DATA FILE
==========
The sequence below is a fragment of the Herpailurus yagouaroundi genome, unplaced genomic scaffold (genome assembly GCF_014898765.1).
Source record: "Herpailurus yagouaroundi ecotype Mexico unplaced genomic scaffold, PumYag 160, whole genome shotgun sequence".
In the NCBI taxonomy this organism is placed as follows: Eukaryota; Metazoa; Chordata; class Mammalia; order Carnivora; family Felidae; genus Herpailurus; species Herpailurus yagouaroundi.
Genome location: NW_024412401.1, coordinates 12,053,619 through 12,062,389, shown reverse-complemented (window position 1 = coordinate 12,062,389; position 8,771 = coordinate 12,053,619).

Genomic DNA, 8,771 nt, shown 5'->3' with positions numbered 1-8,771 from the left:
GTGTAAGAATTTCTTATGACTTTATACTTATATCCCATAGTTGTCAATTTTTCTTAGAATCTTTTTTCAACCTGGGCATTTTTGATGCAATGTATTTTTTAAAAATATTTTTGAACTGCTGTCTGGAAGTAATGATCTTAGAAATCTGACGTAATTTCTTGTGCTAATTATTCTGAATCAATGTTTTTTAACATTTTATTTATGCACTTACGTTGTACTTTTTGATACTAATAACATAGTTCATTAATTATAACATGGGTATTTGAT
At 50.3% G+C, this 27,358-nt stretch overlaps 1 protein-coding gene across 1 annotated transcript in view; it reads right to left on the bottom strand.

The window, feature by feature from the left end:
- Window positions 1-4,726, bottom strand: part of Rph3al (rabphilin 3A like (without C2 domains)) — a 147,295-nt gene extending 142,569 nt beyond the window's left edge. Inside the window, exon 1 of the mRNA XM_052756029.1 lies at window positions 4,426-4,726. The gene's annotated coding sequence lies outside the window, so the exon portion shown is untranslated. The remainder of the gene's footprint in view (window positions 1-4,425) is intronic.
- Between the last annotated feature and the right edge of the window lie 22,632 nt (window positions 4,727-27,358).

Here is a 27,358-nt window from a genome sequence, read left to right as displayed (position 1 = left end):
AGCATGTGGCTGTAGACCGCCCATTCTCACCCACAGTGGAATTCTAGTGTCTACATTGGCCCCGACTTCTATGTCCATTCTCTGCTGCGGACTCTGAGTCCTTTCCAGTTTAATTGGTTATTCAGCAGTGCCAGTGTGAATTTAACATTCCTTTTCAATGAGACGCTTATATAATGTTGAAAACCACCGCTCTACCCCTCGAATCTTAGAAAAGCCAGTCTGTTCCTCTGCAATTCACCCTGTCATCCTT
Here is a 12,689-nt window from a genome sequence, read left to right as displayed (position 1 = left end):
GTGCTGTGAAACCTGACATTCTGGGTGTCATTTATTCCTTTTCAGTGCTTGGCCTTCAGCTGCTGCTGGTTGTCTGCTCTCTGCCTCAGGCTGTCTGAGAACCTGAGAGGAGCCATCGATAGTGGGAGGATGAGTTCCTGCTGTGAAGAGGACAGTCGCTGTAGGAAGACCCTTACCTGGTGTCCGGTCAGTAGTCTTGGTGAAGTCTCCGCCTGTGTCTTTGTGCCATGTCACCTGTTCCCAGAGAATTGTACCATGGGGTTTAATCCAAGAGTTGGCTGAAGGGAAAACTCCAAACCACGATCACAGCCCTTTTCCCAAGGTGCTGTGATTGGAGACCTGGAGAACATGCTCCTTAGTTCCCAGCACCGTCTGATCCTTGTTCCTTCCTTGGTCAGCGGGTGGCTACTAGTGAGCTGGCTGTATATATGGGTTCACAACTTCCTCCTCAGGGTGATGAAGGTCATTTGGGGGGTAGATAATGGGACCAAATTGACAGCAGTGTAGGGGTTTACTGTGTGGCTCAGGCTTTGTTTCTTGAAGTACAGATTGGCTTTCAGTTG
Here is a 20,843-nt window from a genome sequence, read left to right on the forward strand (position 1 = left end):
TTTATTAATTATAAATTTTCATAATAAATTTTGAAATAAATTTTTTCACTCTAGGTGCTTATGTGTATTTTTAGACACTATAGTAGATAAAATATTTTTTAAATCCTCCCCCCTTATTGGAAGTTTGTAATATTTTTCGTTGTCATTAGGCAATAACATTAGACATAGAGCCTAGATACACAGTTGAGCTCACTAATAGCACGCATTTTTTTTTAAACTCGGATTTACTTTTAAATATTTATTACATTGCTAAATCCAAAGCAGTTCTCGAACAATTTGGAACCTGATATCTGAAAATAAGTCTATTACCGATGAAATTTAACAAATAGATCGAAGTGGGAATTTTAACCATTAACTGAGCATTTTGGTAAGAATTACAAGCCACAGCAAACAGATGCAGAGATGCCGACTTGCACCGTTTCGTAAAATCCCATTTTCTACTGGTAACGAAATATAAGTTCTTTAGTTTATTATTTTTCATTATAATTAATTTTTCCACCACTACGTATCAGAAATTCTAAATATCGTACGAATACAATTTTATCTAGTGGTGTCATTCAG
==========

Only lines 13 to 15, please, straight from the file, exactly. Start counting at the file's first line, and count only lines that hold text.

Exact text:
Here is a 12,689-nt window from a genome sequence, read left to right as displayed (position 1 = left end):
GTGCTGTGAAACCTGACATTCTGGGTGTCATTTATTCCTTTTCAGTGCTTGGCCTTCAGCTGCTGCTGGTTGTCTGCTCTCTGCCTCAGGCTGTCTGAGAACCTGAGAGGAGCCATCGATAGTGGGAGGATGAGTTCCTGCTGTGAAGAGGACAGTCGCTGTAGGAAGACCCTTACCTGGTGTCCGGTCAGTAGTCTTGGTGAAGTCTCCGCCTGTGTCTTTGTGCCATGTCACCTGTTCCCAGAGAATTGTACCATGGGGTTTAATCCAAGAGTTGGCTGAAGGGAAAACTCCAAACCACGATCACAGCCCTTTTCCCAAGGTGCTGTGATTGGAGACCTGGAGAACATGCTCCTTAGTTCCCAGCACCGTCTGATCCTTGTTCCTTCCTTGGTCAGCGGGTGGCTACTAGTGAGCTGGCTGTATATATGGGTTCACAACTTCCTCCTCAGGGTGATGAAGGTCATTTGGGGGGTAGATAATGGGACCAAATTGACAGCAGTGTAGGGGTTTACTGTGTGGCTCAGGCTTTGTTTCTTGAAGTACAGATTGGCTTTCAGTTG
Here is a 20,843-nt window from a genome sequence, read left to right on the forward strand (position 1 = left end):